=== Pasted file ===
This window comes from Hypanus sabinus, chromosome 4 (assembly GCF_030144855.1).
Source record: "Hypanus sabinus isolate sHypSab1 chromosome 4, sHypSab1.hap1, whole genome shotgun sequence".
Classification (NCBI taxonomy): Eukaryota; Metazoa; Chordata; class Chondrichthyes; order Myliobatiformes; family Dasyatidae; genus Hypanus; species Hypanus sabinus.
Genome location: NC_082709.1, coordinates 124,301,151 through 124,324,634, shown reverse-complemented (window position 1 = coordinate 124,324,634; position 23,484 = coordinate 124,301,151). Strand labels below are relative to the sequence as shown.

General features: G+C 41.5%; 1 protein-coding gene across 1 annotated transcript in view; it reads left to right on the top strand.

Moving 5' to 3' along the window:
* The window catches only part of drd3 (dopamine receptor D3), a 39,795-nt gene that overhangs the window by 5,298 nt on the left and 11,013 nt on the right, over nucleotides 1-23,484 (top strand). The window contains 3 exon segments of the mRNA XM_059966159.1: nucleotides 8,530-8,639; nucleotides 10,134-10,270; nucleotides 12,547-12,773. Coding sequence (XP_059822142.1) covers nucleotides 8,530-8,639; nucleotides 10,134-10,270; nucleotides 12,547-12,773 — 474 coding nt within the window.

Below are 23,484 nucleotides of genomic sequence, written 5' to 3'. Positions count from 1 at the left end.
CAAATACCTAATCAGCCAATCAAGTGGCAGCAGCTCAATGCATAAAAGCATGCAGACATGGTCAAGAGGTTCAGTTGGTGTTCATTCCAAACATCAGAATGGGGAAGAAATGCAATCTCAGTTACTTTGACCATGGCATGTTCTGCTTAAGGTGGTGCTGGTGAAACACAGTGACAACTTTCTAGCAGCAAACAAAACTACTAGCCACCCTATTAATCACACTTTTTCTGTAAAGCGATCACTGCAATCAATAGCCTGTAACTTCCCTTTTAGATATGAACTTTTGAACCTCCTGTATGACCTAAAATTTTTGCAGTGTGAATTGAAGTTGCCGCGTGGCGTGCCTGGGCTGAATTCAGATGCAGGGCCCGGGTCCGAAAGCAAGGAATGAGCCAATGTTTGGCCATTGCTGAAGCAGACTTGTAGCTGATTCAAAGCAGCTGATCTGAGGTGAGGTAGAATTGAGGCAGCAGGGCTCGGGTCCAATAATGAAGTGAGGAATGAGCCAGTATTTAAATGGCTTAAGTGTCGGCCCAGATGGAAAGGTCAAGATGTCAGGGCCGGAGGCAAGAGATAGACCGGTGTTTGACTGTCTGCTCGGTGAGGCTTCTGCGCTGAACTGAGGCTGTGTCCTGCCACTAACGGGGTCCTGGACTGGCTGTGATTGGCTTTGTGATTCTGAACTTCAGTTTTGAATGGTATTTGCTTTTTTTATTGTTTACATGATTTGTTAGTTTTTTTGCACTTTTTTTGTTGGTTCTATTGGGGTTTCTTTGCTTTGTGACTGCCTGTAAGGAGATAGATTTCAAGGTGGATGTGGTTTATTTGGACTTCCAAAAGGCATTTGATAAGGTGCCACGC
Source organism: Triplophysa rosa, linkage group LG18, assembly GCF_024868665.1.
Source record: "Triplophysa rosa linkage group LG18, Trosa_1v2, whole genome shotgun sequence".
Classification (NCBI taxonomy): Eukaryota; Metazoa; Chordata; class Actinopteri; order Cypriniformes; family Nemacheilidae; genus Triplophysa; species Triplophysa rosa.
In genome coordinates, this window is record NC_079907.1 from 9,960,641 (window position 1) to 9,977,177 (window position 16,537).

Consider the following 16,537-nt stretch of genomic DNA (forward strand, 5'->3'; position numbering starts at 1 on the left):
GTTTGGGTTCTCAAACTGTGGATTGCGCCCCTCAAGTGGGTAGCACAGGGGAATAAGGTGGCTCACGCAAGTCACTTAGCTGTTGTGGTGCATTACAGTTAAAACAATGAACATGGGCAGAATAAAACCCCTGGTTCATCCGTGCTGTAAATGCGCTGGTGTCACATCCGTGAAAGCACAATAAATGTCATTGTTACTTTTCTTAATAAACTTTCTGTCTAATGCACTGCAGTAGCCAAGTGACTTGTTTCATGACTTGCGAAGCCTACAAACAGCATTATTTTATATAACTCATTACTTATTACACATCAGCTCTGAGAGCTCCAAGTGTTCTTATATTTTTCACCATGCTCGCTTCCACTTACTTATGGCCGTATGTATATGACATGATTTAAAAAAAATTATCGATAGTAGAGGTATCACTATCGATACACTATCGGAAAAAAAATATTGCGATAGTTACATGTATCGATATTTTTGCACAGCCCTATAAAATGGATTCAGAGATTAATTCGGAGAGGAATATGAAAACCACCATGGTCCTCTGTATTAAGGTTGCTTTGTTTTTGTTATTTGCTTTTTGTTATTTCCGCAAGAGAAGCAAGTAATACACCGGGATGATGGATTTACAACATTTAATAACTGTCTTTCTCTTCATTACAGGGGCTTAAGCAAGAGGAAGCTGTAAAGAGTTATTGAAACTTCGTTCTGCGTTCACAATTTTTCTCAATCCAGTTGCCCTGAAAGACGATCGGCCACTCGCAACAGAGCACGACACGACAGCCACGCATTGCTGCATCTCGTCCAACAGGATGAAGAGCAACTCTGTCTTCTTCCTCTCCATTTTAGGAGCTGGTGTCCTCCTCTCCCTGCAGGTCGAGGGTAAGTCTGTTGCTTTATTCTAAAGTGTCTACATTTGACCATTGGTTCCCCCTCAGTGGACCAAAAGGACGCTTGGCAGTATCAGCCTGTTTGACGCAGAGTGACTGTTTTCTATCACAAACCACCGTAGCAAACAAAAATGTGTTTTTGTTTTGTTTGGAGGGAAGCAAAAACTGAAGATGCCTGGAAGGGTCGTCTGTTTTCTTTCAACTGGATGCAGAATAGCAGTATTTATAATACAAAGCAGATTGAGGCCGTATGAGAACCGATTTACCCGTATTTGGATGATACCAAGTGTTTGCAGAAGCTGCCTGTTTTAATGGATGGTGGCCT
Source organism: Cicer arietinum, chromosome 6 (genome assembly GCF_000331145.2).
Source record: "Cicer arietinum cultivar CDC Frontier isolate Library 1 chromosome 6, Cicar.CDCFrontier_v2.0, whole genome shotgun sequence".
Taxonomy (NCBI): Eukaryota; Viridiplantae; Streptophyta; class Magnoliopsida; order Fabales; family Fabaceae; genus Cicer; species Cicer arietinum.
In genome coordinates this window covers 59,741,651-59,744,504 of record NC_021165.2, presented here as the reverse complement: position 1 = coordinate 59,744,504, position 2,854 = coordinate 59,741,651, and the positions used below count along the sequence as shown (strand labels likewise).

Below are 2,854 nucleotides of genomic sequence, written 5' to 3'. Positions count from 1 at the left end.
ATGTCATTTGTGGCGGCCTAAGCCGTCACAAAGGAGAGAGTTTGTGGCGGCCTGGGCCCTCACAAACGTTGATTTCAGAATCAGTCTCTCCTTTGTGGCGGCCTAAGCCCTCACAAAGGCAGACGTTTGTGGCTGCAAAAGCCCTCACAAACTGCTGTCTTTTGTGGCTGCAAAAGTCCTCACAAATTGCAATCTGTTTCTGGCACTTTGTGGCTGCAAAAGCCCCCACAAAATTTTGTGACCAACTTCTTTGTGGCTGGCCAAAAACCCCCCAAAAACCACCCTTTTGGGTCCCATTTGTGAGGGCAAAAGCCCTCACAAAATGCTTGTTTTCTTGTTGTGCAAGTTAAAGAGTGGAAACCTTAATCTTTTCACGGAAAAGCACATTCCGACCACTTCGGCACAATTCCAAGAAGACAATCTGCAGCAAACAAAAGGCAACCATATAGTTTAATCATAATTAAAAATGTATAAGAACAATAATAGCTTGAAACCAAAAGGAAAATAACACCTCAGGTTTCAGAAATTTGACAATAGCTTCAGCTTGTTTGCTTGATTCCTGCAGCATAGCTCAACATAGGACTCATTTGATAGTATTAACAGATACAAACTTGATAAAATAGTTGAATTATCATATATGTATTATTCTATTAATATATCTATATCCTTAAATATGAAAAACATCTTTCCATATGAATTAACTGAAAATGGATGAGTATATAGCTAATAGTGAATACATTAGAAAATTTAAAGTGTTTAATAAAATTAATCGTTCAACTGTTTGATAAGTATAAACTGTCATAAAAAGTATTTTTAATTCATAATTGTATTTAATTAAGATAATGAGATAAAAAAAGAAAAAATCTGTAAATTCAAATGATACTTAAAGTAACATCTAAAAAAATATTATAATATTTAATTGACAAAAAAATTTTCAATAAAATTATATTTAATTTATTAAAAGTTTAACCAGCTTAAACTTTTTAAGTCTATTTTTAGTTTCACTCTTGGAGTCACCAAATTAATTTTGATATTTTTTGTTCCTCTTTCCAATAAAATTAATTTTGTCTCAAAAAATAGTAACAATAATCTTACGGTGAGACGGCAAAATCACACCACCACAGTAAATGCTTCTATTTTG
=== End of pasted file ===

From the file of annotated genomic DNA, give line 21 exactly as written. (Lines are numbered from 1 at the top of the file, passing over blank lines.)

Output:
ATGTCATTTGTGGCGGCCTAAGCCGTCACAAAGGAGAGAGTTTGTGGCGGCCTGGGCCCTCACAAACGTTGATTTCAGAATCAGTCTCTCCTTTGTGGCGGCCTAAGCCCTCACAAAGGCAGACGTTTGTGGCTGCAAAAGCCCTCACAAACTGCTGTCTTTTGTGGCTGCAAAAGTCCTCACAAATTGCAATCTGTTTCTGGCACTTTGTGGCTGCAAAAGCCCCCACAAAATTTTGTGACCAACTTCTTTGTGGCTGGCCAAAAACCCCCCAAAAACCACCCTTTTGGGTCCCATTTGTGAGGGCAAAAGCCCTCACAAAATGCTTGTTTTCTTGTTGTGCAAGTTAAAGAGTGGAAACCTTAATCTTTTCACGGAAAAGCACATTCCGACCACTTCGGCACAATTCCAAGAAGACAATCTGCAGCAAACAAAAGGCAACCATATAGTTTAATCATAATTAAAAATGTATAAGAACAATAATAGCTTGAAACCAAAAGGAAAATAACACCTCAGGTTTCAGAAATTTGACAATAGCTTCAGCTTGTTTGCTTGATTCCTGCAGCATAGCTCAACATAGGACTCATTTGATAGTATTAACAGATACAAACTTGATAAAATAGTTGAATTATCATATATGTATTATTCTATTAATATATCTATATCCTTAAATATGAAAAACATCTTTCCATATGAATTAACTGAAAATGGATGAGTATATAGCTAATAGTGAATACATTAGAAAATTTAAAGTGTTTAATAAAATTAATCGTTCAACTGTTTGATAAGTATAAACTGTCATAAAAAGTATTTTTAATTCATAATTGTATTTAATTAAGATAATGAGATAAAAAAAGAAAAAATCTGTAAATTCAAATGATACTTAAAGTAACATCTAAAAAAATATTATAATATTTAATTGACAAAAAAATTTTCAATAAAATTATATTTAATTTATTAAAAGTTTAACCAGCTTAAACTTTTTAAGTCTATTTTTAGTTTCACTCTTGGAGTCACCAAATTAATTTTGATATTTTTTGTTCCTCTTTCCAATAAAATTAATTTTGTCTCAAAAAATAGTAACAATAATCTTACGGTGAGACGGCAAAATCACACCACCACAGTAAATGCTTCTATTTTG